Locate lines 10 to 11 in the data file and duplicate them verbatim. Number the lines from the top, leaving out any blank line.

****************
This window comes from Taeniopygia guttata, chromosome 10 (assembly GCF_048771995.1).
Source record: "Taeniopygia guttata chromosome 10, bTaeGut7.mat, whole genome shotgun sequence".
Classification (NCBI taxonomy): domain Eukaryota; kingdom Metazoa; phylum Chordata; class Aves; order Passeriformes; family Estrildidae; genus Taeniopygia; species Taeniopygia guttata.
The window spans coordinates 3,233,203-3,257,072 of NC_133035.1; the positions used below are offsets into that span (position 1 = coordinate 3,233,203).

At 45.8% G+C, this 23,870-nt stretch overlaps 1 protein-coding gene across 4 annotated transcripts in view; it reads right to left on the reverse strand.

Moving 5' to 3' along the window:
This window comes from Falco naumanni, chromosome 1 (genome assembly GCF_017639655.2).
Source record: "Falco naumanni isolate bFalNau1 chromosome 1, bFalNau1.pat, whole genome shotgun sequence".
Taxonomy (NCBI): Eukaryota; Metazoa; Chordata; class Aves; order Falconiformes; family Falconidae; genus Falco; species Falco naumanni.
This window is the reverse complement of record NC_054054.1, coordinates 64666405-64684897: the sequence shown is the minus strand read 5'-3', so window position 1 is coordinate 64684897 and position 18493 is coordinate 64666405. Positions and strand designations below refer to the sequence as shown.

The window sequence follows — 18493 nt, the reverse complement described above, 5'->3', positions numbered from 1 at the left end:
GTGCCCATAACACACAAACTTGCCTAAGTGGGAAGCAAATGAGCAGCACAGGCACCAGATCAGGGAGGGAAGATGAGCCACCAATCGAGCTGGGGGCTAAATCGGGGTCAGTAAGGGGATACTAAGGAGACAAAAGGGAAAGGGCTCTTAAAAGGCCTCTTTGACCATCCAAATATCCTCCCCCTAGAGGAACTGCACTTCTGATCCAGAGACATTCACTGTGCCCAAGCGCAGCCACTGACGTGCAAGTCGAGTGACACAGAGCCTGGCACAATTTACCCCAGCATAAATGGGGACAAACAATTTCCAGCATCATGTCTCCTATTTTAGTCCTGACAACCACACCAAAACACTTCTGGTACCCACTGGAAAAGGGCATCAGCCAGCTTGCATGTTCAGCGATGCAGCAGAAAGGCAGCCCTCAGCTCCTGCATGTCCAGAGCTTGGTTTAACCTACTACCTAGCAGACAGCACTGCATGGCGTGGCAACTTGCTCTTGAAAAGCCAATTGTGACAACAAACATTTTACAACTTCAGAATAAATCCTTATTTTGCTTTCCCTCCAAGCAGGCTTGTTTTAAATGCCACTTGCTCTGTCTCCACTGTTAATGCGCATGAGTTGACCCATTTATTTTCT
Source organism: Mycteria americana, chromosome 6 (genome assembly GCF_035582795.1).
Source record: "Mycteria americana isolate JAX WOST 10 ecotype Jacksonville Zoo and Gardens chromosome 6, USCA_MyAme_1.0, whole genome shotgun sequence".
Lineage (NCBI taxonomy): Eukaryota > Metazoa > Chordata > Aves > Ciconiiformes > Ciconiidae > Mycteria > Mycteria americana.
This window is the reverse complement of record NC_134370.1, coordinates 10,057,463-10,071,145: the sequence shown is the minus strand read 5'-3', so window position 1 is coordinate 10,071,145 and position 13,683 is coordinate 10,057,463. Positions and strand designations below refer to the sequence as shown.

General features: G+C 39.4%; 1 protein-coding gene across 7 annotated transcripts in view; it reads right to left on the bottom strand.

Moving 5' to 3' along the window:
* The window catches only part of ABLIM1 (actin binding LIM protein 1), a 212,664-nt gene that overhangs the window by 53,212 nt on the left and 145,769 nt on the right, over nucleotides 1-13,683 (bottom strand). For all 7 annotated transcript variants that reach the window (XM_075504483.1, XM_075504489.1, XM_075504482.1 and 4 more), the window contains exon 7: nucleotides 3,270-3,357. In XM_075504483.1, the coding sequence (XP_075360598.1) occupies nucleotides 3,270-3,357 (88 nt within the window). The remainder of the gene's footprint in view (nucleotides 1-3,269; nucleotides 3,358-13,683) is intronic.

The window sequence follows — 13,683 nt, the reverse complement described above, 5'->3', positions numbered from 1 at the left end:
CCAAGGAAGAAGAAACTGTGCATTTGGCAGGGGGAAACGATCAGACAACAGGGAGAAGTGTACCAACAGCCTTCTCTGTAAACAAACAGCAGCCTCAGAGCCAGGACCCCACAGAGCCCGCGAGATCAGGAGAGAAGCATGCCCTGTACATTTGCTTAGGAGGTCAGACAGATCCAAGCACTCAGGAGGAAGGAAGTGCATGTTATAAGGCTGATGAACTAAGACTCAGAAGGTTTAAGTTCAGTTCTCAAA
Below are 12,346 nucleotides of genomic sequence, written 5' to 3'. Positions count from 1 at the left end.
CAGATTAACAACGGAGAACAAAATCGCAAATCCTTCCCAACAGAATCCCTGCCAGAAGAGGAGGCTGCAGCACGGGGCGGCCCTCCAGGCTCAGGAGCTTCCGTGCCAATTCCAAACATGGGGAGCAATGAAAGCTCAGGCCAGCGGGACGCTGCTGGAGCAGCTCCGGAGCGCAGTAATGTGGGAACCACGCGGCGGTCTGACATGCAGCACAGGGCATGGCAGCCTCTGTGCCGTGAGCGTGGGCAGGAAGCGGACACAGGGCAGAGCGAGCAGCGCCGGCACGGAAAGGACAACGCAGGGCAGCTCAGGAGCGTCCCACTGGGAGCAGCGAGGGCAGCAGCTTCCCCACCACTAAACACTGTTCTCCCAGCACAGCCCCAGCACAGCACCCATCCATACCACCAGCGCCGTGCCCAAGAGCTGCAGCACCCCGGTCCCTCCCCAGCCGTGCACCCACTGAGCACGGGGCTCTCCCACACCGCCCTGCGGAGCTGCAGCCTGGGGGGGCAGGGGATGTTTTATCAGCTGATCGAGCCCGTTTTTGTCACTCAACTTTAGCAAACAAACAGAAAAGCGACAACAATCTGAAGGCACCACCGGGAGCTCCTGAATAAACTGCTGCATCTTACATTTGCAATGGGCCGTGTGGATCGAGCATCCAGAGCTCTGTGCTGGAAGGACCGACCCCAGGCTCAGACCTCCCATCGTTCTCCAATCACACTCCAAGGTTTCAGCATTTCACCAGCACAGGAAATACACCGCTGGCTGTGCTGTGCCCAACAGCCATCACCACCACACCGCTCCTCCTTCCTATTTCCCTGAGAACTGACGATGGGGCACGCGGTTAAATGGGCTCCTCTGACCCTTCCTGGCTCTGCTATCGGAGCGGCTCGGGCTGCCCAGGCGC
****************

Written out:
This window is the reverse complement of record NC_054054.1, coordinates 64666405-64684897: the sequence shown is the minus strand read 5'-3', so window position 1 is coordinate 64684897 and position 18493 is coordinate 64666405. Positions and strand designations below refer to the sequence as shown.

The window sequence follows — 18493 nt, the reverse complement described above, 5'->3', positions numbered from 1 at the left end: